Should the new short story be entertaining?
ONCE, not much over 100 years ago, the short story was the most popular art form. The American public consumed stories voraciously– work by Jack London, Frank Stockton, Richard Connell, O. Henry, Stephen Crane– even from more refined types like Edith Wharton and Henry James.
What was the hallmark of the short story?
They were entertaining.
Build a better story, we believe, and the public will beat a path toward your door. We’ve already seen steps– baby steps anyway– in that direction in the prestigious-and-usually-snobby pages of The New Yorker. which recently for the first time in decades published a story that some people actually wanted to read.
And so, we give you a tale of suspense and mystery– “The Rottweiler” by Alex Bernstein, one of the best new practitioners of the short story art going. You’ll find in the work a touch of humor, and perhaps a rottweiler or two. Jump into the adventure. . . .
“On the plus side – if we kill you – we don’t have to put up with all this fuss and noise all the time. On the negative side…mm…Woolsy, what was the negative side, again?”
(Painting by Claude T. Stanfield-Moore.)
WE PRESENT not just pop lit, but sometimes straight pop, on our path toward true “fusion” fiction. No less a personage than Jonathan Franzen has claimed to have a similar goal– except that in his ultra-long novels there’s less entertainment value than in a single story by Alan Swyer– and less than one-tenth the heart.
Doubt it? Read Alan’s new tale “Country Sweetheart” to see what the pop lit revolution is about.
Writers are reinventing the short story art! We’ve been covering this in our ongoing series, “Hyper-Talents of the New Literary Age.” In conjunction with running Alan’s story we present Part IV of the series at our News blog. This section is devoted to– what else?– pop writers.
Grab the New!
“When the world gets weird, instead of doing a Dusty Springfield –”
“‘Wishing And Hoping’ that things’ll change, you’ve got to do something so that you’re who’s changing.”
“That what you do?”
“It’s what I’m doing.”
To demonstrate our ongoing commitment to pop fiction we present as feature a new Norbert Kovacs story, “The Fight.” American literature became thoroughly American when it became thoroughly vigorous– expressing the tough lives and harsh environment of the American landscape. Back in the days when American lit, via writers like Jack London and Rex Beach, was thoroughly populist– not simply a plaything for generously-educated elitists in Brooklyn wine bistros or Manhattan drawing rooms.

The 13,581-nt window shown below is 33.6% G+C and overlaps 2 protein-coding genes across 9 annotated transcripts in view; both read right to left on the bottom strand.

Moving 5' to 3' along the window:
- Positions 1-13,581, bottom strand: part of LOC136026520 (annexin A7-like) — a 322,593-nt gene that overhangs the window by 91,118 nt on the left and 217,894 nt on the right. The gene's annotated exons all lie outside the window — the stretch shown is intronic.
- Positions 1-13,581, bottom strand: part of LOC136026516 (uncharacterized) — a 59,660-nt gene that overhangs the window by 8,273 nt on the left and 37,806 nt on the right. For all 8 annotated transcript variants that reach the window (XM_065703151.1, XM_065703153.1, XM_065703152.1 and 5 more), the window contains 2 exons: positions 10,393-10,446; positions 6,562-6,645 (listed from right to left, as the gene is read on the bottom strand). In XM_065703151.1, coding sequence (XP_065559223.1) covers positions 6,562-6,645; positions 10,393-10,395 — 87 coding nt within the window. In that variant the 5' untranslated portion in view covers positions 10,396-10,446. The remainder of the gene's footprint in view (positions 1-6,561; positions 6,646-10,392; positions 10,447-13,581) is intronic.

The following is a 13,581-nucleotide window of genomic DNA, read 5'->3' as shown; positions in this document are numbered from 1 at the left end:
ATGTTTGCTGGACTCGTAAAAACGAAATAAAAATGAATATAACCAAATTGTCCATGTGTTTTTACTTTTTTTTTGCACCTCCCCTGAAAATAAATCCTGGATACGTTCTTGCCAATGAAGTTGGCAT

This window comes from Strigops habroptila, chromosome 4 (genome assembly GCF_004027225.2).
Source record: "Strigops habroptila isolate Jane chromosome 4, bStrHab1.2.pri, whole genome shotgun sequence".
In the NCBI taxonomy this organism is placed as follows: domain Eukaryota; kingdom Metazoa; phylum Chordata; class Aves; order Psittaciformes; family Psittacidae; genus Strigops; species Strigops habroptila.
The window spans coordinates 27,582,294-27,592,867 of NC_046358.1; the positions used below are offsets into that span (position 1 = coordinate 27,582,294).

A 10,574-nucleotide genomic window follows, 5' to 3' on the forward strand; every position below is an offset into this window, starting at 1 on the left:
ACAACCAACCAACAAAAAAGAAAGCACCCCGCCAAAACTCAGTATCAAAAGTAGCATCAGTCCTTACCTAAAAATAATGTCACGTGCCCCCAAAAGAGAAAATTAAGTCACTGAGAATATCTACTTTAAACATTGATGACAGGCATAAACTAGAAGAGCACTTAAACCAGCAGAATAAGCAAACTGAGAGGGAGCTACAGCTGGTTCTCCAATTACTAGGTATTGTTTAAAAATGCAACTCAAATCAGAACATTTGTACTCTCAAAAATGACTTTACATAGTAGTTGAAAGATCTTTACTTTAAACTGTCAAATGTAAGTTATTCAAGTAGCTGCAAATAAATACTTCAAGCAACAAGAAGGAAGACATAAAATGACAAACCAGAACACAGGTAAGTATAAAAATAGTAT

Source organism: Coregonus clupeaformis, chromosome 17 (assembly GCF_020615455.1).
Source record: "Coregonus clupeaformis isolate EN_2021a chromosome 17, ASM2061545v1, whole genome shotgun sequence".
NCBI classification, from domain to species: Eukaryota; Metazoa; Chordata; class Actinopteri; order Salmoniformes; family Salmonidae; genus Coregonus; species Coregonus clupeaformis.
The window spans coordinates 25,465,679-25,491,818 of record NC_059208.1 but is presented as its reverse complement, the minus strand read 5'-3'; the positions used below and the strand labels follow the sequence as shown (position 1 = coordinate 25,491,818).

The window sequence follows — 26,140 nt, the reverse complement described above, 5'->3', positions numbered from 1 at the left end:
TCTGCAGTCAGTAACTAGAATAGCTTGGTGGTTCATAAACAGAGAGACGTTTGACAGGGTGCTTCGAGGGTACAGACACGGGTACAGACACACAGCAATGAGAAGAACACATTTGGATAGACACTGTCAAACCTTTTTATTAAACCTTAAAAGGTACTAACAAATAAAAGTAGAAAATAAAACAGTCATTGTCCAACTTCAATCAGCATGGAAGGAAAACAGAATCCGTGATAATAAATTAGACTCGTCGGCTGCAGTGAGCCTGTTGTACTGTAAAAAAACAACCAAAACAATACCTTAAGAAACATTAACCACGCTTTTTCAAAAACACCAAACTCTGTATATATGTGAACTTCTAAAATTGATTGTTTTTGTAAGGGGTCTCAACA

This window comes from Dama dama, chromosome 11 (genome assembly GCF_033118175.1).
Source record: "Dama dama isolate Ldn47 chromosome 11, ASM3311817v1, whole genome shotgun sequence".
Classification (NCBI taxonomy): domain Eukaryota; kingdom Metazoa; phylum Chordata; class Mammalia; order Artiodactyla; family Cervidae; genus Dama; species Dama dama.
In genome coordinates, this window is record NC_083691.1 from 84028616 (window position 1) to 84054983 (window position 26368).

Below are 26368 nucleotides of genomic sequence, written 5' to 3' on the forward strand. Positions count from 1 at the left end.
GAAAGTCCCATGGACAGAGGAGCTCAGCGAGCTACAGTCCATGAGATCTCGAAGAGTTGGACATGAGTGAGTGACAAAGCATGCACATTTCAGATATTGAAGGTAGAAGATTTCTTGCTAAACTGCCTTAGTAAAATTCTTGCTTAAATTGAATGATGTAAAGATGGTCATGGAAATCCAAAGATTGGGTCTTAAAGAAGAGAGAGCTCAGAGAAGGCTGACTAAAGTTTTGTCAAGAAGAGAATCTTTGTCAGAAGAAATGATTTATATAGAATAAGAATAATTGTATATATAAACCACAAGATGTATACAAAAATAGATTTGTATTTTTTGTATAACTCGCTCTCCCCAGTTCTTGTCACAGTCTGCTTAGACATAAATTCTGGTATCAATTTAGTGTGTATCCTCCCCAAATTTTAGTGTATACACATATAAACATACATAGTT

We believe you’ll find the Kovacs story a far cry from that refined lifestyle! (Incidentally, when we continue our Overview of new literature, we’ll address the “Pop” side of the pop lit equation– this story a preview.)
Bruises colored his chest like dark blue medallions. His shoulder received a scarlet gash from a punch that had torn him. Mort strained to stand up under McCurdley’s new blows. He had to tell himself to fight. Deliver, he thought. Hit. He lunged and swung.
(Painting by Fyodor Bronnikov.)
Happy Halloween! We find ourselves without a new Halloween story to present to you– so we dug up from a literary crypt fragments of an unfinished slasher novel, like cut-up pieces of a corpse. The original idea was that the intellectual parts of the novel would be scarier than the scary parts. It’s about a city, a mayor, and his wife, and staff, and a series of murders with which they’re confronted. Read the excerpts here.
The resurrected novel notes anyway are an apt prelude to NaNoWriMo (National Novel Writing Month) which kicks off November 1st. We’ll be doing a presentation for NaNoWriMo in the Detroit area– more info to follow .
The finely-sharpened hunting knife filled the killer’s vision. Staring at the edge of the knife intoxicated him. The image carried resonances of barbarism. Violence and blood. To his warped mind, the killings were necessary, but they’d also become fun.